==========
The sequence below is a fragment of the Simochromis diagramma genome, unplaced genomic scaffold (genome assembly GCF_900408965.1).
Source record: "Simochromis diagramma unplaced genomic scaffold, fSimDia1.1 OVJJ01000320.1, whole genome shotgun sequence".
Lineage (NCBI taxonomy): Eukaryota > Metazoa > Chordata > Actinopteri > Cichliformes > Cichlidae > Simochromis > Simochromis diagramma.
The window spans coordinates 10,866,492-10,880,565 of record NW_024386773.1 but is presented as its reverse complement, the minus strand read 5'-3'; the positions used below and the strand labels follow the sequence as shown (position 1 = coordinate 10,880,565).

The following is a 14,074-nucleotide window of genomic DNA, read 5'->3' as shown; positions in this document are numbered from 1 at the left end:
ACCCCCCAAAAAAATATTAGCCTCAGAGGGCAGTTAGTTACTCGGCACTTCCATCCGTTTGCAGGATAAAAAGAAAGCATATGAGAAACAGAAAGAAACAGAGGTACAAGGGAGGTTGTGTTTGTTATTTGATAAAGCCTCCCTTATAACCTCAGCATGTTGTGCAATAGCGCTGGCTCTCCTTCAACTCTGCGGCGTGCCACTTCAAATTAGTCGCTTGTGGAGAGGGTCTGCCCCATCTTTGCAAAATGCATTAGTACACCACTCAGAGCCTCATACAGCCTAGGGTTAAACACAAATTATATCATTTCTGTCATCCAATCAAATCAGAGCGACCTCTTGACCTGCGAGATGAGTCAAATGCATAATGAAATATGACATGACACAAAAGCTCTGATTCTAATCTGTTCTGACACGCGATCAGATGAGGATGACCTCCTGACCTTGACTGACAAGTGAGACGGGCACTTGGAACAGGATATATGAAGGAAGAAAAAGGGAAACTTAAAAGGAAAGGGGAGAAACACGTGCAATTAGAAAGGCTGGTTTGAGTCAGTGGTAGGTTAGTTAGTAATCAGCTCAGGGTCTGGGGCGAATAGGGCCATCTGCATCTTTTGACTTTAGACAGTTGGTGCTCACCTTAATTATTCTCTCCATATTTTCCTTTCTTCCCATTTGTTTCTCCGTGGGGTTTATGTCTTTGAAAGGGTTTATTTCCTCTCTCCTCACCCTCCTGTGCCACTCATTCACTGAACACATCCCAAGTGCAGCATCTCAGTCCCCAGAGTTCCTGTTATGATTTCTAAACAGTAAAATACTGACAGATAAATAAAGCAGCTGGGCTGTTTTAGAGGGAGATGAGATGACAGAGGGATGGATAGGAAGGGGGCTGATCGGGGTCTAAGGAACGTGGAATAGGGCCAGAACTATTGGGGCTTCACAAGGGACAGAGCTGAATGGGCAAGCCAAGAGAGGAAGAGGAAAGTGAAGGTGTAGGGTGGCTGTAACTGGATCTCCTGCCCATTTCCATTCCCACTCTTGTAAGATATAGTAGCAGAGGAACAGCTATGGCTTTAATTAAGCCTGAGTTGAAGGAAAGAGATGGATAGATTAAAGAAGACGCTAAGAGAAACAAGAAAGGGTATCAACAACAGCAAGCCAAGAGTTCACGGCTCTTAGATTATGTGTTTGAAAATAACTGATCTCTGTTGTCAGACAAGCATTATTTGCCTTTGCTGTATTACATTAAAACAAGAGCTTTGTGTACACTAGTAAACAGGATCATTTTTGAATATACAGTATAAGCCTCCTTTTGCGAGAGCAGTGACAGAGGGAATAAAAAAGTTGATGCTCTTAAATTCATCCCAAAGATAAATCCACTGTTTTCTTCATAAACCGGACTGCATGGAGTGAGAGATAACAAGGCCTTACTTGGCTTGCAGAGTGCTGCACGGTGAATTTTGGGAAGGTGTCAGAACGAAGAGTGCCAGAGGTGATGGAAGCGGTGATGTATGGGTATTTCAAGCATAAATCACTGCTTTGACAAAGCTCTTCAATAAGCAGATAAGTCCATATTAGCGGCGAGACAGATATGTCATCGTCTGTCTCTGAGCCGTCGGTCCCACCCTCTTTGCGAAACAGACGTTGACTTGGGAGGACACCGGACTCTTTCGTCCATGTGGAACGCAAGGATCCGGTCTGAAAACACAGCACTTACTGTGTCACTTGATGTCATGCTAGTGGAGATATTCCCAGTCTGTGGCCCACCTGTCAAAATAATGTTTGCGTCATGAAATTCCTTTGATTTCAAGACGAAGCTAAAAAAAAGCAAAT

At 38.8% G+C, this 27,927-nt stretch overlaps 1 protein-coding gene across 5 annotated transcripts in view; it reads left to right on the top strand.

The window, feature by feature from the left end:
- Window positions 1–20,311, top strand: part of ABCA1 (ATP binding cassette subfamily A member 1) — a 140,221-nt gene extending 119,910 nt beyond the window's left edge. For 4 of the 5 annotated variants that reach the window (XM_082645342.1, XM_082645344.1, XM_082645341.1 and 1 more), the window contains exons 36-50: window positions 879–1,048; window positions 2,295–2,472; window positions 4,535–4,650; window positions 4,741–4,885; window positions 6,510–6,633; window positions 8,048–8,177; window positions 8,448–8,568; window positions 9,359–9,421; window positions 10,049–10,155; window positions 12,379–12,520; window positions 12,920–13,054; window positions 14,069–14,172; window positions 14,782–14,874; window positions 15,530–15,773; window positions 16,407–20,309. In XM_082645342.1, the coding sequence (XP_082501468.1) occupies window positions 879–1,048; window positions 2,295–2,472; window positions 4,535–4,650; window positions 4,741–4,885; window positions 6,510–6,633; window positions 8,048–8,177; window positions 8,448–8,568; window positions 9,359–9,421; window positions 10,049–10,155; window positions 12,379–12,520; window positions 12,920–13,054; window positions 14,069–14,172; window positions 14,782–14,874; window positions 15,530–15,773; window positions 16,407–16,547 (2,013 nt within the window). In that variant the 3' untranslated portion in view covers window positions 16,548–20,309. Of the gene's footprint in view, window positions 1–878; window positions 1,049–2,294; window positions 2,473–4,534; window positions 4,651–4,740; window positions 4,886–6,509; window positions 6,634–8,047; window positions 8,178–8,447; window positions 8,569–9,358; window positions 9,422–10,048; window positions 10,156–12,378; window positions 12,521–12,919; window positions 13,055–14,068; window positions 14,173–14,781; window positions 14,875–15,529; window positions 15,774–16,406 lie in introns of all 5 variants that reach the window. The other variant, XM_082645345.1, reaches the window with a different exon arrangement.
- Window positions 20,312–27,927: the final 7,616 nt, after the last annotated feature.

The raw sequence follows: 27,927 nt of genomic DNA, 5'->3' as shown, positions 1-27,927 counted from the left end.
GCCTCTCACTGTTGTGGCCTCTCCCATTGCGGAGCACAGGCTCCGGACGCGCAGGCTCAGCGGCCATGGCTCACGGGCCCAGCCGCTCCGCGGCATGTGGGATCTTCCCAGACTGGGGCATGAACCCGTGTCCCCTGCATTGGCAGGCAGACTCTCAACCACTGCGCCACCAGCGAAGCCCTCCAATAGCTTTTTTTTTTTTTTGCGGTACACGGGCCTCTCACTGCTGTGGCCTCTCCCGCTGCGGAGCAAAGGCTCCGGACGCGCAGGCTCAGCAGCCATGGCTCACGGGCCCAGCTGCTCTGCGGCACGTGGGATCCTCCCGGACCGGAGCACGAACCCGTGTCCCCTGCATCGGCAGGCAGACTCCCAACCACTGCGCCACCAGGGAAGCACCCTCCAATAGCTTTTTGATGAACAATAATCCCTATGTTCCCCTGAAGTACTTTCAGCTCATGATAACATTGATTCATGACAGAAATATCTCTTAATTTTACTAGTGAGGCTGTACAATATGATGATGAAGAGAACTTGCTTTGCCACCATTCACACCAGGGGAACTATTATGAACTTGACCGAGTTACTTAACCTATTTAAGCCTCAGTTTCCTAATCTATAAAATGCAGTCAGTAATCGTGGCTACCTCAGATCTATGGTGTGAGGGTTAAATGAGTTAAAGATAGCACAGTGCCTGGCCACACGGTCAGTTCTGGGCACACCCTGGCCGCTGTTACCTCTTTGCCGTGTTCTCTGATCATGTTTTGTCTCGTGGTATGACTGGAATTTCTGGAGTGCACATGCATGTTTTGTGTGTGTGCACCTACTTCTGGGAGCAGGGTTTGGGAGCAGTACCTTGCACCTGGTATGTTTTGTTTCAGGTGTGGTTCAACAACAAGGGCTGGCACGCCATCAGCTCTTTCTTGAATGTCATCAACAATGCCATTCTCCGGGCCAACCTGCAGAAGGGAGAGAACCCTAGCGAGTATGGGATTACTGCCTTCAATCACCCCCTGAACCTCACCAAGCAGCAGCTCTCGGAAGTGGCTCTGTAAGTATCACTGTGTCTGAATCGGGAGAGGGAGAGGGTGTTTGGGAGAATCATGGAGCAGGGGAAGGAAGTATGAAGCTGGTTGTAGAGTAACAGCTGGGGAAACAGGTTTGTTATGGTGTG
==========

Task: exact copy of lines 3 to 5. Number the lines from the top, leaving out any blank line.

Lineage (NCBI taxonomy): Eukaryota > Metazoa > Chordata > Actinopteri > Cichliformes > Cichlidae > Simochromis > Simochromis diagramma.
The window spans coordinates 10,866,492-10,880,565 of record NW_024386773.1 but is presented as its reverse complement, the minus strand read 5'-3'; the positions used below and the strand labels follow the sequence as shown (position 1 = coordinate 10,880,565).

The following is a 14,074-nucleotide window of genomic DNA, read 5'->3' as shown; positions in this document are numbered from 1 at the left end: